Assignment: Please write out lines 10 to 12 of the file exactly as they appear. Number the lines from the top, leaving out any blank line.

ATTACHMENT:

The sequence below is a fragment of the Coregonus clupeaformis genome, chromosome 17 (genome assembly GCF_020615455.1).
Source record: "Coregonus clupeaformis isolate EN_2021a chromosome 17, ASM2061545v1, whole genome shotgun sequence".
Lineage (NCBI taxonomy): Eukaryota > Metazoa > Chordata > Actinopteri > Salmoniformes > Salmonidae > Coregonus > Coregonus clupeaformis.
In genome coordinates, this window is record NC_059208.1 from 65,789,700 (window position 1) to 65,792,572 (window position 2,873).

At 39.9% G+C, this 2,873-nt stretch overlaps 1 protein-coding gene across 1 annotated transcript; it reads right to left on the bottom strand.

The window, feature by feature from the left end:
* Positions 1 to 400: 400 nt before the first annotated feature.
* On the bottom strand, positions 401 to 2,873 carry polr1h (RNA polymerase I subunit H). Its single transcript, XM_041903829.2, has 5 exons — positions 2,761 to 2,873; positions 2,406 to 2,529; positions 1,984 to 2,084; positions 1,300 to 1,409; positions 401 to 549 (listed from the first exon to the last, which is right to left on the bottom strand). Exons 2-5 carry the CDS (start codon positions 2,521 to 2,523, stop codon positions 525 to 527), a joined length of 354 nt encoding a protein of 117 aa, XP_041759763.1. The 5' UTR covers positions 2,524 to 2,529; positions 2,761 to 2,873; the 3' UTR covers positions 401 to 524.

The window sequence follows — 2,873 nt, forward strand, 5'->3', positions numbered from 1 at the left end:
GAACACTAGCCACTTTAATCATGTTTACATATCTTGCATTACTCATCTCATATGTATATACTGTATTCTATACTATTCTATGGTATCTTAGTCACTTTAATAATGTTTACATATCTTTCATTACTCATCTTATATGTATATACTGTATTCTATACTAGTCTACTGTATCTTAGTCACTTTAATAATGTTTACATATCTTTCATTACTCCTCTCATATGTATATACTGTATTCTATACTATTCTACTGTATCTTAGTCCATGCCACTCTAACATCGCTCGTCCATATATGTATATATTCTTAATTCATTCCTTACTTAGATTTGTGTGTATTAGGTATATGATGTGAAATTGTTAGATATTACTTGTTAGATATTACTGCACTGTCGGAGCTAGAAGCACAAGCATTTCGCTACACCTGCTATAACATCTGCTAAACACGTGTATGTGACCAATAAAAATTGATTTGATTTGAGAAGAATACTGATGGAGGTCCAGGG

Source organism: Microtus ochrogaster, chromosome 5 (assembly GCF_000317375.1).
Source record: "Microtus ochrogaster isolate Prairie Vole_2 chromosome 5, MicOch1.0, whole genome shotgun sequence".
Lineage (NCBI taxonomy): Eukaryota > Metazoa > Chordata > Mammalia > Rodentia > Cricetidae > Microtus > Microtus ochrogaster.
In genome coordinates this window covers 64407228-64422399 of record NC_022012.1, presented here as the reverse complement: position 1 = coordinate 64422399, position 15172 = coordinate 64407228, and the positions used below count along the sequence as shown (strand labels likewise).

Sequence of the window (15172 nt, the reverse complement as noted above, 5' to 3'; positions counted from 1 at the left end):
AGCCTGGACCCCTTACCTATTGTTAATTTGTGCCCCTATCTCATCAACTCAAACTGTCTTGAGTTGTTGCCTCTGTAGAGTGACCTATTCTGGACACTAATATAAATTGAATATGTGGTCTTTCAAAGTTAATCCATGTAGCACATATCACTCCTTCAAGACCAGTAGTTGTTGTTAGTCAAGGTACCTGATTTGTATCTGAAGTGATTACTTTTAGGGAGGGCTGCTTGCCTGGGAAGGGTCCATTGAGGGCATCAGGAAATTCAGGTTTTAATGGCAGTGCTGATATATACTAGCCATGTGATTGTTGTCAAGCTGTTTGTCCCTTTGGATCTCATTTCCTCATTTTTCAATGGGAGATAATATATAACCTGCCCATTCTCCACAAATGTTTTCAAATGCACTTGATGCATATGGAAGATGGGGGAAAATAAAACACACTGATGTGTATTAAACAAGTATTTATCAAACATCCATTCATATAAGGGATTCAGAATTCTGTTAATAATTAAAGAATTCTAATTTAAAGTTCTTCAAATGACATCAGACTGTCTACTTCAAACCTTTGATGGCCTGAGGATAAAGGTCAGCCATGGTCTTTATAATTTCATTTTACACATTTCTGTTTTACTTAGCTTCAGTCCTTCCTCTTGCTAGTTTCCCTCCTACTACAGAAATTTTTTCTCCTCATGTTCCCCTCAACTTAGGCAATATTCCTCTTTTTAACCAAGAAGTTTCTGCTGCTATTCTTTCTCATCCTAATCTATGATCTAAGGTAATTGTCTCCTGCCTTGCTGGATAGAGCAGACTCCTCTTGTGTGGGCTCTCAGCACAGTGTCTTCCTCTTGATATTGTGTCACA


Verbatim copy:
GAACACTAGCCACTTTAATCATGTTTACATATCTTGCATTACTCATCTCATATGTATATACTGTATTCTATACTATTCTATGGTATCTTAGTCACTTTAATAATGTTTACATATCTTTCATTACTCATCTTATATGTATATACTGTATTCTATACTAGTCTACTGTATCTTAGTCACTTTAATAATGTTTACATATCTTTCATTACTCCTCTCATATGTATATACTGTATTCTATACTATTCTACTGTATCTTAGTCCATGCCACTCTAACATCGCTCGTCCATATATGTATATATTCTTAATTCATTCCTTACTTAGATTTGTGTGTATTAGGTATATGATGTGAAATTGTTAGATATTACTTGTTAGATATTACTGCACTGTCGGAGCTAGAAGCACAAGCATTTCGCTACACCTGCTATAACATCTGCTAAACACGTGTATGTGACCAATAAAAATTGATTTGATTTGAGAAGAATACTGATGGAGGTCCAGGG

Source organism: Microtus ochrogaster, chromosome 5 (assembly GCF_000317375.1).
Source record: "Microtus ochrogaster isolate Prairie Vole_2 chromosome 5, MicOch1.0, whole genome shotgun sequence".